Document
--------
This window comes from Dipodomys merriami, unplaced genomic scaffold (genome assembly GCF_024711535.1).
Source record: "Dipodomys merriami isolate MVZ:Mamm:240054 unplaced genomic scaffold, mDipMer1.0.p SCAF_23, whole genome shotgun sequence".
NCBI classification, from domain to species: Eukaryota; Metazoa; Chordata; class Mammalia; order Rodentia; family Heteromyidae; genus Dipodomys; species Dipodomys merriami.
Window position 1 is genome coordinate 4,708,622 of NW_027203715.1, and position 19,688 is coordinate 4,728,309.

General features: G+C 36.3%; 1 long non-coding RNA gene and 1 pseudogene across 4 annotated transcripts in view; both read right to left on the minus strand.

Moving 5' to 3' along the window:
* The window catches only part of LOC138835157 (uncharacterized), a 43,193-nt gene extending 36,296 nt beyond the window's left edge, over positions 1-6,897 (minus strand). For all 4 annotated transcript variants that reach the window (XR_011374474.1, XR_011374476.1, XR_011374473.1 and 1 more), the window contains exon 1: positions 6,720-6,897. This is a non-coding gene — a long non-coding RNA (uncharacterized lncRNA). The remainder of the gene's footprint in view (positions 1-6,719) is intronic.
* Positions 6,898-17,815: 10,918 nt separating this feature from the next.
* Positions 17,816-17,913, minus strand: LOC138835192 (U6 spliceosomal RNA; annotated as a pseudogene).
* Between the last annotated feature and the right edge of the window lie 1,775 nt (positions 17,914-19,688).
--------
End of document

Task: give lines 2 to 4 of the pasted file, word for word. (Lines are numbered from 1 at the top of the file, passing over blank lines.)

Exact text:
Source record: "Dipodomys merriami isolate MVZ:Mamm:240054 unplaced genomic scaffold, mDipMer1.0.p SCAF_23, whole genome shotgun sequence".
NCBI classification, from domain to species: Eukaryota; Metazoa; Chordata; class Mammalia; order Rodentia; family Heteromyidae; genus Dipodomys; species Dipodomys merriami.
Window position 1 is genome coordinate 4,708,622 of NW_027203715.1, and position 19,688 is coordinate 4,728,309.